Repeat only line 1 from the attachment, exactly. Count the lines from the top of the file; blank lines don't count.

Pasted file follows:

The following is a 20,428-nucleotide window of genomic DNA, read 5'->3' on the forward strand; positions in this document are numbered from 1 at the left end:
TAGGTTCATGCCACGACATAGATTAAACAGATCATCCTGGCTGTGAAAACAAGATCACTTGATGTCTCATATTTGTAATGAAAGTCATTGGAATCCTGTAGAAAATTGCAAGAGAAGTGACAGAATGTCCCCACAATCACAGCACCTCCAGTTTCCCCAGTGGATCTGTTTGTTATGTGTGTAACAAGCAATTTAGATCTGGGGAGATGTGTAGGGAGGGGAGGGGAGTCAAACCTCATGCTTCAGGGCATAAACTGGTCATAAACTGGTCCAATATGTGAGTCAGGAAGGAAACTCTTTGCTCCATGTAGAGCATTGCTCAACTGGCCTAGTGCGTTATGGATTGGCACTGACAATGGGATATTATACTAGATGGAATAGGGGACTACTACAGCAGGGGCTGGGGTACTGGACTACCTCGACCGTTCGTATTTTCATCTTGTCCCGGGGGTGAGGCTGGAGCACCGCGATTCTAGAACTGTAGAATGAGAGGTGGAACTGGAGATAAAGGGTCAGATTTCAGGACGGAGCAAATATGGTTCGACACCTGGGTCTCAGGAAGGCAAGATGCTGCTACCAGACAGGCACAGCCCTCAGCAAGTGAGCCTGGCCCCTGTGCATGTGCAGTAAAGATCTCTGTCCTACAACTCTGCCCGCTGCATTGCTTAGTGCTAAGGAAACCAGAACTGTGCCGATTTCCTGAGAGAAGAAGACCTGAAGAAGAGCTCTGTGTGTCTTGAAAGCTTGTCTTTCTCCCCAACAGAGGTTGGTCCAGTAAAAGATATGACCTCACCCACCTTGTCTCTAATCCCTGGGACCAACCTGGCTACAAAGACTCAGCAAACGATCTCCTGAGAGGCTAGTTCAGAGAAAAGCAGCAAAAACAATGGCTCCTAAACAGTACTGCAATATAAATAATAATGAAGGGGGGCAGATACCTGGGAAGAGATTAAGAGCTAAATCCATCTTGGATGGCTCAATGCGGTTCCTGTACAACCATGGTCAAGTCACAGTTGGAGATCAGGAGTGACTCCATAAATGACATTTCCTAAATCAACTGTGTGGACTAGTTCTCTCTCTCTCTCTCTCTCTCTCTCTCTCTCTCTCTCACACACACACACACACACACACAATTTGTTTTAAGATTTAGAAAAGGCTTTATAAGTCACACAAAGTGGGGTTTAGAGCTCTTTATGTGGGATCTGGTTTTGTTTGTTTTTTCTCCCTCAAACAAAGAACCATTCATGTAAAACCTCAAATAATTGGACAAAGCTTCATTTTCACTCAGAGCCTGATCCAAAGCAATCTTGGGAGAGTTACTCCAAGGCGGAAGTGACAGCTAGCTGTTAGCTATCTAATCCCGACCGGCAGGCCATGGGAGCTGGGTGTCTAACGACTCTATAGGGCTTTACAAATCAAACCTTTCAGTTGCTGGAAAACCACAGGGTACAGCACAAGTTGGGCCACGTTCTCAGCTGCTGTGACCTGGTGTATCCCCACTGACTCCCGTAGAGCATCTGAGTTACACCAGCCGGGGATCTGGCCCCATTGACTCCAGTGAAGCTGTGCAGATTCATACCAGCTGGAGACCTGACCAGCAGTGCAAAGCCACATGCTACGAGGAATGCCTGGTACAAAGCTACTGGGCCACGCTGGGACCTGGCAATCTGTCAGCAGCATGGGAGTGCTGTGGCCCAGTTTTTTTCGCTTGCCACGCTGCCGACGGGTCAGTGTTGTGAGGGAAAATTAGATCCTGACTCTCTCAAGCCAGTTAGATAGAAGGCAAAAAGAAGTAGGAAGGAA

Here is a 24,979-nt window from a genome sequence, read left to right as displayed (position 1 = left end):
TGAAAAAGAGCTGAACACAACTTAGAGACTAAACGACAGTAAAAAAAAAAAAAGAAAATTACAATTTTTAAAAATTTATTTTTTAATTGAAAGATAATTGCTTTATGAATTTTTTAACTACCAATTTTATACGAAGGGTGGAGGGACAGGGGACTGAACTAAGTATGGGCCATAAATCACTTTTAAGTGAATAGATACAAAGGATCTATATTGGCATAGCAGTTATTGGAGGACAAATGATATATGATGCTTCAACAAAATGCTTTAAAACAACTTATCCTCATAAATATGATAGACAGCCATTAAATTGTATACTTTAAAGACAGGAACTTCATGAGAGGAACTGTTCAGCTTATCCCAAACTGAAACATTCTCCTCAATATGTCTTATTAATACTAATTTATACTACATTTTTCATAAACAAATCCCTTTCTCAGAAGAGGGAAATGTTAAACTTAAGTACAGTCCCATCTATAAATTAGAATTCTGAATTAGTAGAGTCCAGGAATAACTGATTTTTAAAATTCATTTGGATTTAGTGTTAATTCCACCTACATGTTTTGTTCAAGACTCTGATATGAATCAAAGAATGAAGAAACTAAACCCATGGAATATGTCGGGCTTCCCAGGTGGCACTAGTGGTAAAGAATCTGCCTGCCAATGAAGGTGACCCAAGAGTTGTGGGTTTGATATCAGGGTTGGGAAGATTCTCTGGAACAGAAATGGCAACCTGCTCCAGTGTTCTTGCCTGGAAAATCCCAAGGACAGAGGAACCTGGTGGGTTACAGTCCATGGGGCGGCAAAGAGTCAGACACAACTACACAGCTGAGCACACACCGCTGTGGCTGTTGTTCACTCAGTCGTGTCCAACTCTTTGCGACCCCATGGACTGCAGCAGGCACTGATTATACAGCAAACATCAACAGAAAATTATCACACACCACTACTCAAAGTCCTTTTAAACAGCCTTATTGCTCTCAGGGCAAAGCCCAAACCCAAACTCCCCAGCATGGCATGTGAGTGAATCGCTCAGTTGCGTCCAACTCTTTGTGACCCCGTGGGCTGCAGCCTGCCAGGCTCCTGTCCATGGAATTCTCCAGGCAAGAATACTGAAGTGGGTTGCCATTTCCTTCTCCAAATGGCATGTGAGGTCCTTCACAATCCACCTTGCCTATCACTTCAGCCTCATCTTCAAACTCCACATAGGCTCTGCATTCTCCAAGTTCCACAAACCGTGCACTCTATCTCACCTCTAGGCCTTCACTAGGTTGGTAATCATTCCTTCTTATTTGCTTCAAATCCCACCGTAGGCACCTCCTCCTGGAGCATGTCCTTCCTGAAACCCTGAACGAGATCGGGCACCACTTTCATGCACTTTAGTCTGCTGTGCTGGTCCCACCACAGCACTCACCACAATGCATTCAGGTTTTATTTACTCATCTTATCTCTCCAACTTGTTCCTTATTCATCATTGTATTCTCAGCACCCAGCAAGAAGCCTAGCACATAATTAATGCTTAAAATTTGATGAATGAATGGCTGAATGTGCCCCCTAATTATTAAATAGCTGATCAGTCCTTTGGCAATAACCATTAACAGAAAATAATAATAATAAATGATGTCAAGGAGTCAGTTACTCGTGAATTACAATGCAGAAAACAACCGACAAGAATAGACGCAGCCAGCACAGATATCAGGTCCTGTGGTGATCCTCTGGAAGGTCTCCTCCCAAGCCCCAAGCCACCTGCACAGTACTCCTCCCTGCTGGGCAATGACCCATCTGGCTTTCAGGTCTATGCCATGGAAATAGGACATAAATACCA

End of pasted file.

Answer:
The following is a 20,428-nucleotide window of genomic DNA, read 5'->3' on the forward strand; positions in this document are numbered from 1 at the left end: